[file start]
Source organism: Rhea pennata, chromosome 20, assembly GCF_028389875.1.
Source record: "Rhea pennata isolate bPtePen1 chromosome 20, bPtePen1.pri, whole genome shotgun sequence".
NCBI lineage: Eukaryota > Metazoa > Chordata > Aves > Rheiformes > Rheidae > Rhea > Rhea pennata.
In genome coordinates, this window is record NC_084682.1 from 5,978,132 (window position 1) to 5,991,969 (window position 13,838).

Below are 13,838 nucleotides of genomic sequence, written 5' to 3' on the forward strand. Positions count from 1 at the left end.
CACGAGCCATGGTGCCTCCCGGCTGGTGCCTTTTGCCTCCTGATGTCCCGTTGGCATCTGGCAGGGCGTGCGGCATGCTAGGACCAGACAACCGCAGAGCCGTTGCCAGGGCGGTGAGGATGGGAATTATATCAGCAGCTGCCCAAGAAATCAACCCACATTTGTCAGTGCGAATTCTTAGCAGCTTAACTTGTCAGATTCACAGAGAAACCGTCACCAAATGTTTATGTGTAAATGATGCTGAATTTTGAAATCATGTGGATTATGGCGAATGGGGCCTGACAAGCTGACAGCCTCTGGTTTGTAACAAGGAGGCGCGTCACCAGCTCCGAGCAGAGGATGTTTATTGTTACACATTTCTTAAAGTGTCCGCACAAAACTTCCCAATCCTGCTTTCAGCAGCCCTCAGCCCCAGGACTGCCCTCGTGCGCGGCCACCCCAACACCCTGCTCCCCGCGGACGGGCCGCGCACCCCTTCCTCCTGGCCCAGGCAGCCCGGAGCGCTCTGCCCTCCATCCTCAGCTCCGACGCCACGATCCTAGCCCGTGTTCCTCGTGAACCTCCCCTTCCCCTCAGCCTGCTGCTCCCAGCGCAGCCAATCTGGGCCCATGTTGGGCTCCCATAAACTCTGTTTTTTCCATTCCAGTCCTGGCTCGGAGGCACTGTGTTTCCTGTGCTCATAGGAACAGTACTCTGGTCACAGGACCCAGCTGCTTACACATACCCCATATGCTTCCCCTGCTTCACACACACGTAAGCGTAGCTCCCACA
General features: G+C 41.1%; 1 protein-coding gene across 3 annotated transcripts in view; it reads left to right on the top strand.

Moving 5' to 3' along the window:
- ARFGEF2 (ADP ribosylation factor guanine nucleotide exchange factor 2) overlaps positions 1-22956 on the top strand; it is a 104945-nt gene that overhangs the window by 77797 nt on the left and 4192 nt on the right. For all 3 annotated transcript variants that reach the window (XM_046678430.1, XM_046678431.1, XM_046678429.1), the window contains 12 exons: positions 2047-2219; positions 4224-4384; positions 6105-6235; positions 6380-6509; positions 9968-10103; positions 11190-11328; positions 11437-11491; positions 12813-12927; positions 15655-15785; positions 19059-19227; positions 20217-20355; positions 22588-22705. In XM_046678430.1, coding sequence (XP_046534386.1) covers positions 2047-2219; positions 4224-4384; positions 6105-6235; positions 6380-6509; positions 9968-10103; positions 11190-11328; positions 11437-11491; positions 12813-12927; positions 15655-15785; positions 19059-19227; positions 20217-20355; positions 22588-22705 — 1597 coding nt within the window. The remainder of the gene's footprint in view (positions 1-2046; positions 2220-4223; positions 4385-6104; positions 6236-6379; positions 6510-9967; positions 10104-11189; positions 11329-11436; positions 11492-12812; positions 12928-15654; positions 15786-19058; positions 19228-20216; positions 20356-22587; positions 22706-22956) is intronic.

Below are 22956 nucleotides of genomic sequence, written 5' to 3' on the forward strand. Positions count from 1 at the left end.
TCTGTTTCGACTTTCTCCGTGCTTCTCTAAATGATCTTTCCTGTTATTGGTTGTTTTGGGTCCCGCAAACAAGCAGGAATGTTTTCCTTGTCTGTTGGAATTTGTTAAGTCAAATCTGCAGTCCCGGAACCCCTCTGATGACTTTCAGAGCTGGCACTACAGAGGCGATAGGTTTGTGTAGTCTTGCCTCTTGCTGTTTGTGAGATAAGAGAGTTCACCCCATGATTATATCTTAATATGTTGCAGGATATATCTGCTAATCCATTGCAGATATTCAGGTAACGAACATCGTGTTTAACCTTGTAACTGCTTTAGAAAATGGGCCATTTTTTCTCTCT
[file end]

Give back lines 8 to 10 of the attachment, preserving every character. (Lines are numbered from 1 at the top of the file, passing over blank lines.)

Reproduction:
Moving 5' to 3' along the window:
- ARFGEF2 (ADP ribosylation factor guanine nucleotide exchange factor 2) overlaps positions 1-22956 on the top strand; it is a 104945-nt gene that overhangs the window by 77797 nt on the left and 4192 nt on the right. For all 3 annotated transcript variants that reach the window (XM_046678430.1, XM_046678431.1, XM_046678429.1), the window contains 12 exons: positions 2047-2219; positions 4224-4384; positions 6105-6235; positions 6380-6509; positions 9968-10103; positions 11190-11328; positions 11437-11491; positions 12813-12927; positions 15655-15785; positions 19059-19227; positions 20217-20355; positions 22588-22705. In XM_046678430.1, coding sequence (XP_046534386.1) covers positions 2047-2219; positions 4224-4384; positions 6105-6235; positions 6380-6509; positions 9968-10103; positions 11190-11328; positions 11437-11491; positions 12813-12927; positions 15655-15785; positions 19059-19227; positions 20217-20355; positions 22588-22705 — 1597 coding nt within the window. The remainder of the gene's footprint in view (positions 1-2046; positions 2220-4223; positions 4385-6104; positions 6236-6379; positions 6510-9967; positions 10104-11189; positions 11329-11436; positions 11492-12812; positions 12928-15654; positions 15786-19058; positions 19228-20216; positions 20356-22587; positions 22706-22956) is intronic.

Below are 22956 nucleotides of genomic sequence, written 5' to 3' on the forward strand. Positions count from 1 at the left end.